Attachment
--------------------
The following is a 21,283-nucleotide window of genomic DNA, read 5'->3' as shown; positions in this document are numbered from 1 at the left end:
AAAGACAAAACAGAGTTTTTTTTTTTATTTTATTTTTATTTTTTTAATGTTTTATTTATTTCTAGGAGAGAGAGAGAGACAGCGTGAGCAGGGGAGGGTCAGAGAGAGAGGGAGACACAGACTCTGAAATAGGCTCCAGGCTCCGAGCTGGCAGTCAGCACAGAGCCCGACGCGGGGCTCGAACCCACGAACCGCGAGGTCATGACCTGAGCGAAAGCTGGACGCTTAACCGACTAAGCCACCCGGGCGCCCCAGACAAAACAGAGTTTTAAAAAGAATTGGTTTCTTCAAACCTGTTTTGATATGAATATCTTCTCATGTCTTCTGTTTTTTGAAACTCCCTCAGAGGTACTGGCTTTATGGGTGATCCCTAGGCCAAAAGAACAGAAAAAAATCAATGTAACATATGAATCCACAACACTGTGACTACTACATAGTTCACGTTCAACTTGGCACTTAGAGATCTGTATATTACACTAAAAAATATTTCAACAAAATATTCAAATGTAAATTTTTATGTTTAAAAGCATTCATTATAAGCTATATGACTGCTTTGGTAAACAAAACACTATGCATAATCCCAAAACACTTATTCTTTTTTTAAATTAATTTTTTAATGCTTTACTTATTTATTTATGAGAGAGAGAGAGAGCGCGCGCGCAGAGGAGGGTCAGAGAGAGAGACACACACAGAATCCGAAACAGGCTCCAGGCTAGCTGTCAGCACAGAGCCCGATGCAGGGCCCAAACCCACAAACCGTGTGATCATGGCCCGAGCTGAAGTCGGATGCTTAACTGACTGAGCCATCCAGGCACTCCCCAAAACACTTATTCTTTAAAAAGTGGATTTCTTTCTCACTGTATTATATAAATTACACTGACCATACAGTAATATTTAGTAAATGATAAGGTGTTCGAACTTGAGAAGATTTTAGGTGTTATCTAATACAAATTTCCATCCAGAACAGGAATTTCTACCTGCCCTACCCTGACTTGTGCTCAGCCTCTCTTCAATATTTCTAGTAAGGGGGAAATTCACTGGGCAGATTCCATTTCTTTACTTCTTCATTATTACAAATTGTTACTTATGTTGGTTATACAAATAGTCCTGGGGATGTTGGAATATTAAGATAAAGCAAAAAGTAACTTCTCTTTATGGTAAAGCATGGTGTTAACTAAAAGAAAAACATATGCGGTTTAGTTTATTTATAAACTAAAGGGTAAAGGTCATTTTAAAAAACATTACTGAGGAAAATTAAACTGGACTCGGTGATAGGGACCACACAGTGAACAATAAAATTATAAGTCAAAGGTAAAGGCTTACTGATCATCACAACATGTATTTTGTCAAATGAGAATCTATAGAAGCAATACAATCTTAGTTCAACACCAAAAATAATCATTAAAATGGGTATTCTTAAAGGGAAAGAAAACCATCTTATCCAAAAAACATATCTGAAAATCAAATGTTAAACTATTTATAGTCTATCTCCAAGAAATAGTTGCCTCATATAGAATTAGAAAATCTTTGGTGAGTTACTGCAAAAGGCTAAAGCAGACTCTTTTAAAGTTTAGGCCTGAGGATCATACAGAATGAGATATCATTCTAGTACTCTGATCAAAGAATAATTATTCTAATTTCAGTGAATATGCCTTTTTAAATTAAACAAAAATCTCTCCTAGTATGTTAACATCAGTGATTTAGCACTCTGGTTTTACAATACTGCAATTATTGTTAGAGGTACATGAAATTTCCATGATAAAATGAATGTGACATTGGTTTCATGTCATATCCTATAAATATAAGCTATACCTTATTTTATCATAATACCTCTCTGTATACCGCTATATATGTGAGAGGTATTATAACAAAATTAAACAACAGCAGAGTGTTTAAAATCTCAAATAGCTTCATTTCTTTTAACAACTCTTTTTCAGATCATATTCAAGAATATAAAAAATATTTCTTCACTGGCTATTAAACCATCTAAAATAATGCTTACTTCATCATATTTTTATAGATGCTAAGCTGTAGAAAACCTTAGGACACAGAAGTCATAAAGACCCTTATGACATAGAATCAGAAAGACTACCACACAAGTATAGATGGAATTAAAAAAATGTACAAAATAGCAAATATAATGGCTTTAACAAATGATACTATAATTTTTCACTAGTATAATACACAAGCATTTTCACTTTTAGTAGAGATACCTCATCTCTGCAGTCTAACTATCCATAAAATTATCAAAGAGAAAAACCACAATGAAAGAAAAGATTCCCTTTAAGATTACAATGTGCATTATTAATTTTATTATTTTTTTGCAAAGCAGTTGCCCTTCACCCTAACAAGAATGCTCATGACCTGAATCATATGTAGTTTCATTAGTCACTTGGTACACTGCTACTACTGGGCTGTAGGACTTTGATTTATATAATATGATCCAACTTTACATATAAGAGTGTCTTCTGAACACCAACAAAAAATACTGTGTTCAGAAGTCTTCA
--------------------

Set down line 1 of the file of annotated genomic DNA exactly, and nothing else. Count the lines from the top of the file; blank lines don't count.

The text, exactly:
The following is a 21,283-nucleotide window of genomic DNA, read 5'->3' as shown; positions in this document are numbered from 1 at the left end: